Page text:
One member reluctantly said that the only answer is enforcement. Several other group members agreed. One said that none of them would change their driving behavior unless they felt there was a good chance they were going to get a ticket. However, one participant observed that aggressive drivers who use the road a lot know when law enforcement is on the road and where they will be. They think they can do anything they want without getting caught. It is the people who are unfamiliar with the road who get caught. At this point, one member proposed a solution that very much resembled the Maryland aggressive driver video imaging proposal. The group's reaction to the proposal is detailed in the law enforcement section of this report.

Unsafe Lane Changes (Skippy's Trucking)

The initial response to the lane switching problem was that additional laws are needed against aggressive driving. However, most of the group felt the problem could be addressed under existing laws against improper lane changing and all that needs to be done is to enforce them. One of the drivers knew about Smooth Operator and he thought it was a good thing. Another participant said there should be better enforcement of laws that require slow drivers to keep in the right lane and a lot more public education about them. He said that any driver with any sense should realize that if people are passing them on the right, they are going too slow in their lane and should move over to the right. He added that the same rule should apply to trucks. He noted that there are a lot of fellow truckers who block up the left lanes.

Inattentiveness (Group 3)

Group 3 spent a few minutes discussing driver inattentiveness, which tied with speed as the second ranked crash cause in this session. One member suggested that using cell phones while driving is one of the most common examples of inattention. Seven of the ten people in the group have cellular phones in their cars. One said he always pulls over before he uses his. Another said he has a "hands free" feature on his phone so he can talk with both hands on the wheel. Most of the rest admitted that they sometimes use their phones while driving. One remarked that talking on the phone is not very distracting in normal traffic but admits that she needs to take her eyes off the road to dial so she tries to dial while stopped in traffic or when there are no hazards she needs to pay attention to. No additional laws or enforcement actions were proposed by the group.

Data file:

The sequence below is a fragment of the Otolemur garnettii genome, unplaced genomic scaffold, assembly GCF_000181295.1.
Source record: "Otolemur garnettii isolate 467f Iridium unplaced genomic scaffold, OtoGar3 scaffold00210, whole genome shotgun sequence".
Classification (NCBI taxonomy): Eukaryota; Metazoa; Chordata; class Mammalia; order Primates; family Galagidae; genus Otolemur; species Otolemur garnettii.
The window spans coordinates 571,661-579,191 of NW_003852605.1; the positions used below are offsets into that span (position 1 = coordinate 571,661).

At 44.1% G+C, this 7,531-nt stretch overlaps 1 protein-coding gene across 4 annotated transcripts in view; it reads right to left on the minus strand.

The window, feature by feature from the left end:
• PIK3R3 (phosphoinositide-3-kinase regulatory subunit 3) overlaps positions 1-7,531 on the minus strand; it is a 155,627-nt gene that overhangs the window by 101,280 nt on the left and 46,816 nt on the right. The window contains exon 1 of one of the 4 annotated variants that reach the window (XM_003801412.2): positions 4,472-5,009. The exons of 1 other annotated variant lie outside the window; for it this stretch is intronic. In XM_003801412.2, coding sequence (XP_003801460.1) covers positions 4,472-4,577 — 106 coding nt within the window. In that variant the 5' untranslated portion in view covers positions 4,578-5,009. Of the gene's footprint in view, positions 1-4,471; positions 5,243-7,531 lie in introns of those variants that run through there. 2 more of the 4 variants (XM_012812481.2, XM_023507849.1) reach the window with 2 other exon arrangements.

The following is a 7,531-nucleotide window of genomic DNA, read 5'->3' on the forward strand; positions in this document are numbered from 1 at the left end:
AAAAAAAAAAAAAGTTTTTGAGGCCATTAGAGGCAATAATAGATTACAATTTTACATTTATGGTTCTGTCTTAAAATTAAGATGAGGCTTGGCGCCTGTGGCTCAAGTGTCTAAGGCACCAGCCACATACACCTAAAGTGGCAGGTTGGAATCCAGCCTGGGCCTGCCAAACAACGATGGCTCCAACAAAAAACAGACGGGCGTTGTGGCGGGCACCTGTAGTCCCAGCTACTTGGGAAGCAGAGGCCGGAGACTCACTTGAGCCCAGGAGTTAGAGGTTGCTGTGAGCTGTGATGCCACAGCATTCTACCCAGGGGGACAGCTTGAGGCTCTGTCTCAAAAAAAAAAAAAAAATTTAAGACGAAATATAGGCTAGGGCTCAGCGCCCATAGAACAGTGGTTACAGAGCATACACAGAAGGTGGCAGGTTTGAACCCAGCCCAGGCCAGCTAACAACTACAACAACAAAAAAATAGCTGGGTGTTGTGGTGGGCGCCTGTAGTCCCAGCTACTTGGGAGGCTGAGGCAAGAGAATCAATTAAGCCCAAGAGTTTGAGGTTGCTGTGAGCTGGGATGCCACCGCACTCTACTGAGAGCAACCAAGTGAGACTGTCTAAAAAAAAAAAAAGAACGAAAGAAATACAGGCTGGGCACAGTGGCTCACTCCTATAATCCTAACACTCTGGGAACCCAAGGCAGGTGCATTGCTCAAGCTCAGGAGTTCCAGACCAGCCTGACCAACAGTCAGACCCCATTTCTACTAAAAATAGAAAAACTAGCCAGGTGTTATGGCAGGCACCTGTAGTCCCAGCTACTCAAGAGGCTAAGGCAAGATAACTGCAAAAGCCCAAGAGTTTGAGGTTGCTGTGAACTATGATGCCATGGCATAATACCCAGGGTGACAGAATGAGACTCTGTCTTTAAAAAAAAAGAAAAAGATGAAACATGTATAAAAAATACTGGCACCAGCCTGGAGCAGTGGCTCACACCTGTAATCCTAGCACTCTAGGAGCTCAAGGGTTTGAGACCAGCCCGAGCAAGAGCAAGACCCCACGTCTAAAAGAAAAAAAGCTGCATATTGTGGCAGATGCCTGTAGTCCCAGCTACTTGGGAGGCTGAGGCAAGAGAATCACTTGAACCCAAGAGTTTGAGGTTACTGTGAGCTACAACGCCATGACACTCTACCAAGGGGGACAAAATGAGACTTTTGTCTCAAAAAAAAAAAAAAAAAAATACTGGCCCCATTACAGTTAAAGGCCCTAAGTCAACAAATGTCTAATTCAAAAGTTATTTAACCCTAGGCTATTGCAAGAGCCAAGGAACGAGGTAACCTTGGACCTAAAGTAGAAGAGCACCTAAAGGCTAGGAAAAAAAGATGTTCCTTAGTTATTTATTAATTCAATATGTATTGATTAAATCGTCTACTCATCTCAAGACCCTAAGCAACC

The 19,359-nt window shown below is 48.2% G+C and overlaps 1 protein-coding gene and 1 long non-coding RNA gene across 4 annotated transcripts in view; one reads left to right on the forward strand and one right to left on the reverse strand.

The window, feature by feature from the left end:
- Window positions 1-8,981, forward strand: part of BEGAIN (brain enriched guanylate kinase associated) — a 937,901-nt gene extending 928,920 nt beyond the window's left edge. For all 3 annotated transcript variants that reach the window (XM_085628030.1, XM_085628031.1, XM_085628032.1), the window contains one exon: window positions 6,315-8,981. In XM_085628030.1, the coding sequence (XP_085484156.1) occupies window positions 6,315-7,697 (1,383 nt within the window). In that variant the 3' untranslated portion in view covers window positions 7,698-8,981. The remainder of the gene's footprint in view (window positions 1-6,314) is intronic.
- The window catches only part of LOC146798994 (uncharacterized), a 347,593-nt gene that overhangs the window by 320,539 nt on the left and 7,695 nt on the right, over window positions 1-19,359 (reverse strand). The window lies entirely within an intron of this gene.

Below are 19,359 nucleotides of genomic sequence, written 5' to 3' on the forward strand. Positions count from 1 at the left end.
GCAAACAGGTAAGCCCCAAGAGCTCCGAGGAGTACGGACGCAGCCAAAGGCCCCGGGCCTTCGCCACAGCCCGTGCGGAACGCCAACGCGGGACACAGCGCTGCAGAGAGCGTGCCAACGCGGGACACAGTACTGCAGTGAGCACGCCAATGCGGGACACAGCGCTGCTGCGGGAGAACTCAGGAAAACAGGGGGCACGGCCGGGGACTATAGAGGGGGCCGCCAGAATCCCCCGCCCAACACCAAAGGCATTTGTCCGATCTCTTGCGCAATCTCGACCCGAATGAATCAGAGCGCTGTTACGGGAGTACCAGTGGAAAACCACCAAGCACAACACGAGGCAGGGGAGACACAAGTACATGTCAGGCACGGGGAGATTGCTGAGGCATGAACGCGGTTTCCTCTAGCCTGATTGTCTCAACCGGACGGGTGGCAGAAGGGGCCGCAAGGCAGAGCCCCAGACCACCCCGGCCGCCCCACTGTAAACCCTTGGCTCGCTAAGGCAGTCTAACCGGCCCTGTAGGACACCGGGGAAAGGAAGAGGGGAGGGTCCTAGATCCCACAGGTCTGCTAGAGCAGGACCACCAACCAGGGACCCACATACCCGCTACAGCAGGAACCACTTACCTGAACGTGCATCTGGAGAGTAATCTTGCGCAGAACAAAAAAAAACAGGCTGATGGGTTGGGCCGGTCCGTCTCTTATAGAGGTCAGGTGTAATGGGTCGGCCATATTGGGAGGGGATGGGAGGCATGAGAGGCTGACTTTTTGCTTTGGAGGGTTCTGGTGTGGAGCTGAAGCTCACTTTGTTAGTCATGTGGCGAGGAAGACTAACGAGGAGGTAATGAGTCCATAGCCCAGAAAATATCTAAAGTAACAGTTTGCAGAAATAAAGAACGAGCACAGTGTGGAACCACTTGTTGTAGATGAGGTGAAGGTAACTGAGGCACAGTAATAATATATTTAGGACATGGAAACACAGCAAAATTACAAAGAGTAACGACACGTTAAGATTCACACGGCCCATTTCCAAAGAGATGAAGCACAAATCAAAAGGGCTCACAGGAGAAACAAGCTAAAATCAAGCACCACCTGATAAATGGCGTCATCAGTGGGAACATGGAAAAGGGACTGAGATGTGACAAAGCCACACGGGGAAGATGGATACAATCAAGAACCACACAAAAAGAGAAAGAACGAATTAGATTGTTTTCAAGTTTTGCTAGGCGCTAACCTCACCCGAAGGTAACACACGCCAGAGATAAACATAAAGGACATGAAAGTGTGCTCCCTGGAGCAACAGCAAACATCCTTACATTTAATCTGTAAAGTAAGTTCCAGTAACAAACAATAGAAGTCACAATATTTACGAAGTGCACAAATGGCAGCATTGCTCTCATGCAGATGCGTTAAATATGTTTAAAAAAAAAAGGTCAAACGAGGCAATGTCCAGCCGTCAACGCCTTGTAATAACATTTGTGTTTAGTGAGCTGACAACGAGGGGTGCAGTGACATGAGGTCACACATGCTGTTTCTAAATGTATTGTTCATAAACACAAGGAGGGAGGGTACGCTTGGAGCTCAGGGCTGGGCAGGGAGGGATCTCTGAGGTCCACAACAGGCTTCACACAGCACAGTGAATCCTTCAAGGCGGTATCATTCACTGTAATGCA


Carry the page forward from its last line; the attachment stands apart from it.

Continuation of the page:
Congestion (Group 2)

The first suggestion the group made was to use HOV lanes for regular traffic. The person who put this forward said it is time for the government to admit that HOV lanes do not do what they were intended to do and these lanes would be better used to handle more traffic. Another person said that more lanes should be added. She pointed out an instance where an extra lane was recently added on a Beltway section. She said it makes a noticeable difference in the flow of traffic.

Another suggestion that came up spontaneously was to make public transportation an attractive alternative to driving. The woman who proposed it said that lack of parking at Metro stations is a significant deterrent to using the system. She also said it appears that authorities are trying to make the public transportation system less attractive by raising prices (extending the hours that are considered "on peak"). Other deterrents to using mass transit are that it does not go where people need to be, it takes longer than driving (other than down town) and trains are not frequent enough. Although a few members of this group were aware of busses that would take them where they wanted to go, none take the bus because they would still have to pay for parking at the Metro station and buses are slower than driving.